“During my work shift, I flew each day over the Americas, Europe, Africa, the Middle East and the whole of Asia, in beautiful sunny conditions without any cloud interference. I brought back more than 8000 photographs, with the most wonderful views of Earth from space: the Great Barrier Reef, Kamchatka, New York, the Caribbean, the Alps, the Nile and the pyramids, Mount Everest and many other views that will stay in my memory for ever,” said Clervoy.

But his next mission, STS-84, was even more dramatic: carrying vital supplies to the aging Russian Mir space station.

The Shuttle took experiments and food for an American member of their crew, who was to spend four months in Mir, and then had to return to Earth with a crewmember who had finished his tour of duty.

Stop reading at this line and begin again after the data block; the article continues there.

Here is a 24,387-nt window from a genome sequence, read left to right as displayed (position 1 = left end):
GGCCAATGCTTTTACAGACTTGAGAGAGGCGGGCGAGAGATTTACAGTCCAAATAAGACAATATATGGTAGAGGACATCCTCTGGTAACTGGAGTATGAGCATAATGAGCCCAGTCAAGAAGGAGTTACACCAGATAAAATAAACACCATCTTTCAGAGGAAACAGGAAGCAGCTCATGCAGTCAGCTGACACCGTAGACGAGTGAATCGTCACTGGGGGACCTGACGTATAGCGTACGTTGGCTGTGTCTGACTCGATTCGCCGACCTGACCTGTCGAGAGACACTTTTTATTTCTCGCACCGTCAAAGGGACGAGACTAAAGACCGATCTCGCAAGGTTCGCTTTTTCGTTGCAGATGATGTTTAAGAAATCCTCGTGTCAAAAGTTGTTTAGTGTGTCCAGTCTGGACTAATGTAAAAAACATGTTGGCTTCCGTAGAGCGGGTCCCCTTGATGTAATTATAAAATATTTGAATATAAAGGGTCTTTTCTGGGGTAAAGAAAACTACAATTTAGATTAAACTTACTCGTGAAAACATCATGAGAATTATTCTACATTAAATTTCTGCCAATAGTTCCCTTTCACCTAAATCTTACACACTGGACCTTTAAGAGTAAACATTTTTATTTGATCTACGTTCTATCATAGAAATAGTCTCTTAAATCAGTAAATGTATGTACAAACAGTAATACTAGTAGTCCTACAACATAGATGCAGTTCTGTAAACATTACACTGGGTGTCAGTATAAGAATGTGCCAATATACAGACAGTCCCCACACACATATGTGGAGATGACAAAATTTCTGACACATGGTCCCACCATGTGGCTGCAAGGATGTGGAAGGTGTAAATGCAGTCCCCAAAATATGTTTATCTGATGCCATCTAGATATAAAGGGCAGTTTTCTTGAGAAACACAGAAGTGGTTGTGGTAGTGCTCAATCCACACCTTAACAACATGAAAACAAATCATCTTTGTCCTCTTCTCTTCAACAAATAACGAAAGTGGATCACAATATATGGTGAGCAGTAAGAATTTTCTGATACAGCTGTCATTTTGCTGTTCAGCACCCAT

Space Shuttle docked with Mir

“We had forged close links with the Mir crew during joint training in Russia, and felt responsible for their safety,” said Clervoy.

“The success of their mission depended on our arrival. We brought, among other equipment, a generator that produced oxygen from urine, so economising on the few remaining chemical cartridges that they had on board. We knew how they felt after already three months of isolation.

"Opening the hatchway after our two craft had docked was a truly emotional experience, as were the international meals that we enjoyed together on Mir and the moment when we separated from them again,” remembers Clervoy.


Source: https://m.esa.int/Our_Activities/Human_and_Robotic_Exploration/Space_Shuttle/A_veritable_work_horse